Awards: Plaques will be awarded to the top-scoring entrants in each category, as noted above in the category list. Special thanks to our sponsors for their ongoing support! Certificates will be awarded to the top-scoring entrant in the categories described below.

  • Canadian provinces or territories
  • Continental US call districts, W0 through W9 as well as Alaska and Hawaii. US Commonwealths, Territories and Possessions such as Puerto Rico, US Virgin Islands, etc will be treated as equivalent to a DXCC country
  • DXCC country, excluding Canada and the US.

To facilitate the proper allocation of certificates, all US stations should indicate their actual US call district based on their actual address, as provided in the Cabrillo header, if different than indicated by their call prefix. DX stations should indicate the actual country of operation if different than indicated by their call prefix by indicating the country as part of the portable call sign designator.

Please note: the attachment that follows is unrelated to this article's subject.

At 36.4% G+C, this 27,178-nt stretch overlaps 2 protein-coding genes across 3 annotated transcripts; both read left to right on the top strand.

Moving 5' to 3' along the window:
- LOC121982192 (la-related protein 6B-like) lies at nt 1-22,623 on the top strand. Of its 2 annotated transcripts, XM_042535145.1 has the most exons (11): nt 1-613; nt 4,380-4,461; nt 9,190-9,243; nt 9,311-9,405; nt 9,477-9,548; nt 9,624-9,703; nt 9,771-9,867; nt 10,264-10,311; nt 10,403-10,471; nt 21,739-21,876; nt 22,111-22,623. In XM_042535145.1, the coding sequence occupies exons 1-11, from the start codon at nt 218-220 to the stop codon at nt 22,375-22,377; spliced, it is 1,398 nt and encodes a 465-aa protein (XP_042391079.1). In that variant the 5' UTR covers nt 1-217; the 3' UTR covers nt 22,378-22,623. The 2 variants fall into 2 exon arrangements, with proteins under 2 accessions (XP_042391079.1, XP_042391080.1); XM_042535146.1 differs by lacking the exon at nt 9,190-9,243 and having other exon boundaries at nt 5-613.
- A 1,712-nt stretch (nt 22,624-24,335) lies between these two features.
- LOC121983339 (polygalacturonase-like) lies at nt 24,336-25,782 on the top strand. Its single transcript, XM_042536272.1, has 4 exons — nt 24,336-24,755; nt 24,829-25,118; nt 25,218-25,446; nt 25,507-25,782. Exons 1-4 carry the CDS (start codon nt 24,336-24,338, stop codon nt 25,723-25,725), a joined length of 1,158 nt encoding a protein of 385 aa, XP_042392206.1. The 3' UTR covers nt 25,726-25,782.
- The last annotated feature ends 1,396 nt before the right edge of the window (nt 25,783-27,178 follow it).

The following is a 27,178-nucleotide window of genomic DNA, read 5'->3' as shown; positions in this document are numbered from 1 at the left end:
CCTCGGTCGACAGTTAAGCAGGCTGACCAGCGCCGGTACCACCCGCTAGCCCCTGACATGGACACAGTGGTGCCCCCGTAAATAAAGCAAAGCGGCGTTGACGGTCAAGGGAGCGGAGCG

RAC stations will compete and be considered the same as any other entrant for eligibility to plaques and certificates.

Results: Will be published in The Canadian Amateur magazine published by the Radio Amateurs of Canada. The results will also be published on the RAC website at:
https://wp.rac.ca/contesting-results/

Entries: All entries (electronic or paper logs) must be postmarked or electronically submitted by July 31, 2019. Electronic entries will be confirmed by return email. Send email entries to: canadaday@rac.ca

Send paper entries to:

Radio Amateurs of Canada
720 Belfast Road, Suite 217
Ottawa, Ontario, Canada K1G 0Z5

We will be publishing a list of logs received and the categories entered on the RAC website during and/or after the submission period after the cut off date to assist in correcting any entry categorizations.

Paper mail entries must contain a summary sheet showing score calculation, a dupe sheet listing calls worked on each mode on each band, a multiplier check sheet and log sheets. Logsheets must show time, band, mode, call of station worked, exchanges sent and received and claimed for each QSO. New multipliers must be clearly marked in the log.

Contest entry forms are also available on the RAC website at: https://wp.rac.ca/contesting-results/

Any entry with 100 or more contacts should be submitted in digital format. The preferred electronic format is the RAC Cabrillo format. The files must be submitted in plain ASCII/Text format.